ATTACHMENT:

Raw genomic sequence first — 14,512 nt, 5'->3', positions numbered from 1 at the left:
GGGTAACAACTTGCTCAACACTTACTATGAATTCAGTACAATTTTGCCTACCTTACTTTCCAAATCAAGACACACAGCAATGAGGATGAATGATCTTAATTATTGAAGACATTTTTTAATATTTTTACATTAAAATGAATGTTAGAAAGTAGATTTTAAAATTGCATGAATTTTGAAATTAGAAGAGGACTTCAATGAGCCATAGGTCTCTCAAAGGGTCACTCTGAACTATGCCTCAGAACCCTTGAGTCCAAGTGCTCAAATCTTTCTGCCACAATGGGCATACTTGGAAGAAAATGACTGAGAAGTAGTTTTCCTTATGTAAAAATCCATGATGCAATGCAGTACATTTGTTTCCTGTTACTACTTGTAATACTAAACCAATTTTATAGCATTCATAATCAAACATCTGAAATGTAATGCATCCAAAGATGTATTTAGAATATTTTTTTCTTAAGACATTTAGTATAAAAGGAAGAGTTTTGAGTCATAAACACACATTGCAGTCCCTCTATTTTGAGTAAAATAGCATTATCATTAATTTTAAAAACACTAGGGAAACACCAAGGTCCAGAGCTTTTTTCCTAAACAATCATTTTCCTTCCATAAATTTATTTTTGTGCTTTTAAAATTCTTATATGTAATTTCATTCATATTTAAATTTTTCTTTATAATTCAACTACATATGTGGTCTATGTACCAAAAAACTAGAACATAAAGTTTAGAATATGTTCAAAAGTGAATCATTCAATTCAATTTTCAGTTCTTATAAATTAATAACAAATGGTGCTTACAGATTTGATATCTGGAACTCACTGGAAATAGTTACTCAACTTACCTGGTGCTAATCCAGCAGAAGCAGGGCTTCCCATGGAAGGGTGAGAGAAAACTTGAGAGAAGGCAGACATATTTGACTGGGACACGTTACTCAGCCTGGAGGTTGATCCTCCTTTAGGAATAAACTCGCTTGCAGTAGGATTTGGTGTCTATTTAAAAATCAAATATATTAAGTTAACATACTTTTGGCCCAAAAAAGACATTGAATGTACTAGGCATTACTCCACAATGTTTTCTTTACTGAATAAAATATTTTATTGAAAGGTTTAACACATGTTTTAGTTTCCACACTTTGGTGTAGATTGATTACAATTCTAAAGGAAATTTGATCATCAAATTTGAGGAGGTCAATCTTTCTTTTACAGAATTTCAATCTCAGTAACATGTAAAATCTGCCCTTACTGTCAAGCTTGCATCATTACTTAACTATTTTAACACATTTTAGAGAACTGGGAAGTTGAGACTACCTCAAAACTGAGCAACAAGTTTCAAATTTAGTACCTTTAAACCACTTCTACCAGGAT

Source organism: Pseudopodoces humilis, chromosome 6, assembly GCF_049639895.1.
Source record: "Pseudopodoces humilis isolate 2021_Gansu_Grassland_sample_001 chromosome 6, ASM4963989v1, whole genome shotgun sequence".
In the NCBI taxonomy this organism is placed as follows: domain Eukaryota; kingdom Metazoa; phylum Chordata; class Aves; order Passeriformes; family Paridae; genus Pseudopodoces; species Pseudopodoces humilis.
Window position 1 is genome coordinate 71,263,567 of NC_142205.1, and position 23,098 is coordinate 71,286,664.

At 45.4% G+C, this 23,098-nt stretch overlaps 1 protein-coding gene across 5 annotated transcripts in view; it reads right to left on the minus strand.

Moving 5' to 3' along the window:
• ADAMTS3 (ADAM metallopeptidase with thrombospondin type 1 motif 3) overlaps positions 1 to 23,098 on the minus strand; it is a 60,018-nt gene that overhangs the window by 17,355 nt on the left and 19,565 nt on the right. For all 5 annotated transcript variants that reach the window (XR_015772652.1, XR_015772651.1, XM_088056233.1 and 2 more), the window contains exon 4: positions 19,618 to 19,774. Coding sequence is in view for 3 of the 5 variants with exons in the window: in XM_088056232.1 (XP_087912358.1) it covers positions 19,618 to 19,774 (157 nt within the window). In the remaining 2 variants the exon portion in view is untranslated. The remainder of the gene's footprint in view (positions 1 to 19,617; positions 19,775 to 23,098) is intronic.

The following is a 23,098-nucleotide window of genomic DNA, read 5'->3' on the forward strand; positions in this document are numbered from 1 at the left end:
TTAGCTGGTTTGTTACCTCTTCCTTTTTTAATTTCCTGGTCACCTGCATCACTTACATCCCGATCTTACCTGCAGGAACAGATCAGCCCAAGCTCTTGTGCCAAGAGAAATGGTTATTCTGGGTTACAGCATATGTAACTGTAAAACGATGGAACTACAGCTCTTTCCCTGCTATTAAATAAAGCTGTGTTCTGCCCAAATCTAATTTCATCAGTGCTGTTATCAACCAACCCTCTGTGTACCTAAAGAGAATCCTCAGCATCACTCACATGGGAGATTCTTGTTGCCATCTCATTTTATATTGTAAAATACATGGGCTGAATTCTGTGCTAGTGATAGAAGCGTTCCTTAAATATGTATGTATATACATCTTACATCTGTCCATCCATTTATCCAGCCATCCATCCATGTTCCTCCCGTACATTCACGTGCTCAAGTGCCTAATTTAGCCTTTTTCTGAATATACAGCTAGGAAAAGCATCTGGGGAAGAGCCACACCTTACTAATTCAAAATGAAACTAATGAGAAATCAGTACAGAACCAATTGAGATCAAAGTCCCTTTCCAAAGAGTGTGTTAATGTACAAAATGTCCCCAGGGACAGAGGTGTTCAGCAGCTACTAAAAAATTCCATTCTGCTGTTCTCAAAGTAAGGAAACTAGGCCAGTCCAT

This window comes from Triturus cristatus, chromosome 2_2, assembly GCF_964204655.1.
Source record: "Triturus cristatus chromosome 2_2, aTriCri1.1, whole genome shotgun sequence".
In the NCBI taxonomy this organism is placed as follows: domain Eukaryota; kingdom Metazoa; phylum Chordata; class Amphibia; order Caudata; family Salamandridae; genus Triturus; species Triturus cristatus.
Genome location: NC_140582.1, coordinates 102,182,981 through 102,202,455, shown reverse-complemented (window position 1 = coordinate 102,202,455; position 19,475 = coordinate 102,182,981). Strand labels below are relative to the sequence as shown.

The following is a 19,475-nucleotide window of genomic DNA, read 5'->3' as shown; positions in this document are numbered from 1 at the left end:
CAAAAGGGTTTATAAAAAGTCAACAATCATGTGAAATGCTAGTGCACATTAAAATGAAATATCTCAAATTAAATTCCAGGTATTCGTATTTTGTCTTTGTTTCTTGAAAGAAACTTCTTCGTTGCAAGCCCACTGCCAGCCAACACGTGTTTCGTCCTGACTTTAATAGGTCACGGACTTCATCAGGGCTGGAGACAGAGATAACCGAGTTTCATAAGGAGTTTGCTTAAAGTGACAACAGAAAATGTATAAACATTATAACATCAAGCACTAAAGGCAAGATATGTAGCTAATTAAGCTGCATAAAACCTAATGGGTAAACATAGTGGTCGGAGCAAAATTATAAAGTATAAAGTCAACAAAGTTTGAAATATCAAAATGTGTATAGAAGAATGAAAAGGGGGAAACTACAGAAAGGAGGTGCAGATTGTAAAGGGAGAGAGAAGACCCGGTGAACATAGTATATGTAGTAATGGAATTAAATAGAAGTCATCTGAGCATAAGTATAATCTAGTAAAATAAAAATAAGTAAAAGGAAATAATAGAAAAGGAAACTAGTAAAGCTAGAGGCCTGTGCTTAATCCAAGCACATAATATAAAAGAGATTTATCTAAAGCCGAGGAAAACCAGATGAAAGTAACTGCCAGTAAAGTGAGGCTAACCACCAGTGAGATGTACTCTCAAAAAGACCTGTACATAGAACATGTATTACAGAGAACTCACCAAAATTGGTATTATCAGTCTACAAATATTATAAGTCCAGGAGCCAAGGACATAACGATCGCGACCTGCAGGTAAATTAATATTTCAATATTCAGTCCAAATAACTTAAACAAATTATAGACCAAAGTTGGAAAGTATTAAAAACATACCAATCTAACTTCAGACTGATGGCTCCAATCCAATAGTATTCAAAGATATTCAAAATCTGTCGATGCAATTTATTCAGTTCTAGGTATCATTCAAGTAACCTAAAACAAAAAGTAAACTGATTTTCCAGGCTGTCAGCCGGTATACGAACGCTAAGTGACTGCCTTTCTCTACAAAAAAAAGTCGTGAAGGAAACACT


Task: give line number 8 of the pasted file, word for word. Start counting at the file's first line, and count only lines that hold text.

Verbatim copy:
Moving 5' to 3' along the window: